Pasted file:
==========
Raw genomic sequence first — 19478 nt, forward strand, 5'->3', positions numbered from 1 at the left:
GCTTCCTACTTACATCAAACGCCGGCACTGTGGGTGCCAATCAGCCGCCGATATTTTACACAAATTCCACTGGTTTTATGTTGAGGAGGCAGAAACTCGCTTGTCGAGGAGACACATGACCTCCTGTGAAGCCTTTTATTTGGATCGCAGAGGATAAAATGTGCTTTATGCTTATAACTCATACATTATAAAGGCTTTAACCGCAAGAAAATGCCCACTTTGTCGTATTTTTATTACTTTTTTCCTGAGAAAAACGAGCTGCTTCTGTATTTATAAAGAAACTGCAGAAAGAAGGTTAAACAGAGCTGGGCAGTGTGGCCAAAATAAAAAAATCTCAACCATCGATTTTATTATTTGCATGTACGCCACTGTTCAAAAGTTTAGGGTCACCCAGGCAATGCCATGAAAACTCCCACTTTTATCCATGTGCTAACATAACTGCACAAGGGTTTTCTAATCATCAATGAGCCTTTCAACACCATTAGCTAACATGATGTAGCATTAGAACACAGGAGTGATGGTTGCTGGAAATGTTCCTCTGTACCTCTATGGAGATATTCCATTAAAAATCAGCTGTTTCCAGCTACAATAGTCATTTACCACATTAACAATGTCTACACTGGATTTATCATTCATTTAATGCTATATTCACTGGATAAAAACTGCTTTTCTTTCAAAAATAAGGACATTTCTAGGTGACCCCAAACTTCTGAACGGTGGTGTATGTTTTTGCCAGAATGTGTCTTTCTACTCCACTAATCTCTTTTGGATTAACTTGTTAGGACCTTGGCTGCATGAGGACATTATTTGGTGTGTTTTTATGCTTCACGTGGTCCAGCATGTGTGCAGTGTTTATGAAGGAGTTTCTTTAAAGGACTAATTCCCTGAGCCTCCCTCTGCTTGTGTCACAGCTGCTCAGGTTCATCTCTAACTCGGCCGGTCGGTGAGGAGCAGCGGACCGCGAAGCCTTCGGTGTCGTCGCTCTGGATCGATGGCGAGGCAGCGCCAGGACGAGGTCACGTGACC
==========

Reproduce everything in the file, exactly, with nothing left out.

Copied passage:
Raw genomic sequence first — 19478 nt, forward strand, 5'->3', positions numbered from 1 at the left:
GCTTCCTACTTACATCAAACGCCGGCACTGTGGGTGCCAATCAGCCGCCGATATTTTACACAAATTCCACTGGTTTTATGTTGAGGAGGCAGAAACTCGCTTGTCGAGGAGACACATGACCTCCTGTGAAGCCTTTTATTTGGATCGCAGAGGATAAAATGTGCTTTATGCTTATAACTCATACATTATAAAGGCTTTAACCGCAAGAAAATGCCCACTTTGTCGTATTTTTATTACTTTTTTCCTGAGAAAAACGAGCTGCTTCTGTATTTATAAAGAAACTGCAGAAAGAAGGTTAAACAGAGCTGGGCAGTGTGGCCAAAATAAAAAAATCTCAACCATCGATTTTATTATTTGCATGTACGCCACTGTTCAAAAGTTTAGGGTCACCCAGGCAATGCCATGAAAACTCCCACTTTTATCCATGTGCTAACATAACTGCACAAGGGTTTTCTAATCATCAATGAGCCTTTCAACACCATTAGCTAACATGATGTAGCATTAGAACACAGGAGTGATGGTTGCTGGAAATGTTCCTCTGTACCTCTATGGAGATATTCCATTAAAAATCAGCTGTTTCCAGCTACAATAGTCATTTACCACATTAACAATGTCTACACTGGATTTATCATTCATTTAATGCTATATTCACTGGATAAAAACTGCTTTTCTTTCAAAAATAAGGACATTTCTAGGTGACCCCAAACTTCTGAACGGTGGTGTATGTTTTTGCCAGAATGTGTCTTTCTACTCCACTAATCTCTTTTGGATTAACTTGTTAGGACCTTGGCTGCATGAGGACATTATTTGGTGTGTTTTTATGCTTCACGTGGTCCAGCATGTGTGCAGTGTTTATGAAGGAGTTTCTTTAAAGGACTAATTCCCTGAGCCTCCCTCTGCTTGTGTCACAGCTGCTCAGGTTCATCTCTAACTCGGCCGGTCGGTGAGGAGCAGCGGACCGCGAAGCCTTCGGTGTCGTCGCTCTGGATCGATGGCGAGGCAGCGCCAGGACGAGGTCACGTGACC